Another reason why we need better online resources is that it has been reported that we have a shortage of healthcare professionals; doctors, nurse practitioners and physician assistants. And it is only going to get worse as we "Baby Boomers" are living longer and have higher expectations. According to AAMC (Association of American Medical Colleges) estimates, the United States faces a shortage of more than 91,500 physicians by 2020. Globally, the WHO (World Health Organization) estimates a shortage of 4.3 million physicians, nurses and other health workers worldwide, especially in many developing countries.

It is obvious that big changes need to occur and what I think we need is the creative construction of medicine and I have faith that younger “Digital Natives” will be able to build a better system in the future (provided they spend less time on Facebook and Reddit). They are the ones who will embrace new technologies and I’ve read that young adults believe the government should be more involved with our healthcare system (so different from what many currently in power believe).  Perhaps the US will eventually have a single payer system.  Hopefully sometime in the future there will be a healthcare system based on the actual cost of treatment rather than some archaic document.

While I am slogging my way through the system we have now I am trying to figure what I can do to improve the experience and the outcome. In the future if there is time I’m going to do my research and be well informed about whatever problem I seem to be having. I’m going to try to ask more questions especially better questions. For example I could ask if the doctor's diagnosis is definitive and what other possibilities should be considered. When it comes to medical equipment I will ask how much it costs and when possible I’ll consider buying it cheaper elsewhere. When it comes to services I’ll ask if there is an additional charge for it. I would have happily purchased my own splint from Walgreens down the street rather than pay the inflated cost at the hospital and I was quite capable of putting on my own splint rather than paying the ER doctor an additional $164.00 to put it on for me.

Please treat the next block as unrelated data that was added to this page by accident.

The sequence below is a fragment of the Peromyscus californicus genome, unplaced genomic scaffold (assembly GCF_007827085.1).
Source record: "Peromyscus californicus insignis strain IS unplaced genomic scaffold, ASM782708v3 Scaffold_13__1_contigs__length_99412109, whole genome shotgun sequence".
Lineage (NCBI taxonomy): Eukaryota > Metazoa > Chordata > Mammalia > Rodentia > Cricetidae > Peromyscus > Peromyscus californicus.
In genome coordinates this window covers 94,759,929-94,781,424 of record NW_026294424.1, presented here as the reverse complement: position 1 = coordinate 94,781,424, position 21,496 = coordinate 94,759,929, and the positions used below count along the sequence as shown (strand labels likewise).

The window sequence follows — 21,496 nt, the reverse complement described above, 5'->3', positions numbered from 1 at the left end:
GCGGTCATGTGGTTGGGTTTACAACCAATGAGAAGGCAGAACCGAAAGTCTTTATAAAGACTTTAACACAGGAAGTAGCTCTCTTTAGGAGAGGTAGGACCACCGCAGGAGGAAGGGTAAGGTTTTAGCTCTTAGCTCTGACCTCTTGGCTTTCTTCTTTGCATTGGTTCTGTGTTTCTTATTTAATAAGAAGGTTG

However, the best thing to do is to avoid the healthcare system as much as possible and in order to do this I need to take real personal responsibility for my health. A good place to start is maintaining a healthy weight but there is a wide range of what constitutes a “healthy” weight for one’s height. For example I’m 5’8” and my body mass index would fall within the normal range if I weighed anywhere between 125 and 158 pounds but when it comes to stress on one’s body that 33 pound spread is significant. In the past I considered 140 pounds as my normal weight but in 2012 after we returned from four months in New Zealand and Australia I was dismayed to discover I weighed 155. It was still a “healthy” weight for me and as I had acquired it gradually I didn’t notice a difference in how I felt. But intellectually I knew the additional weight increased stress on my arthritic knees so I lost 15 pounds and then another 10.  As a backpacker weighing 130 pounds I have experienced the big difference between how I feel while carrying a 25 pound pack and how I feel after I take it off. That alone is enough to convince me to never let my weight get back up to a “healthy” 155 pound (much less higher).  And my knees love it. I no longer take Naproxen nor do I fantasize about knee replacements.

Of course diet and exercise have a huge effect on one’s health. I do my best to eat well (with the exceptions of the Ramen Noodles, instant mashed potatoes and Stove Top Stuffing we so enjoy while backpacking) and I have exercised aerobically reasonably regularly for years. However, once my knees decided they didn’t like running anymore I needed to find another way. When we still lived in a house I went to a gym and used an elliptical but once we started traveling fulltime in our motorhome that was no longer an option. I first tried a Magna Trainer mini exercise bike  and later a Concept 2 Rowing Machine.  But neither really met my needs.

Jean on her Concept 2 rowing machine

Then John got me an Xiser, a high quality portable stair stepper. It is perfect! The Xiser folks are big advocates of “Short Burst” training (very short periods of time at high intensity followed by short rest periods) and their website has quite a bit of information regarding this and the reported benefits. I was skeptical and besides my knees didn’t like the rapidity of the recommended motion. Then I found one of the instructional videos for what they call the “hill running technique” where the tension is increased and the pace is slower. This has worked great for me and has not caused any knee pain. The Xiser folks still maintain that short sessions using this technique are effective to improve health but my goal is to also build endurance so I do it for a longer duration (an hour) than they say to. What works for me is to listen to music with the right tempo, anywhere between 100 – 124 beats per minute. A bonus is if I can sing along (providing no one is within earshot). Wearing a heart rate monitor keeps me honest.  The addition of a band for bicep curls enables me to increase the intensity of my workout.

Jean on her Xiser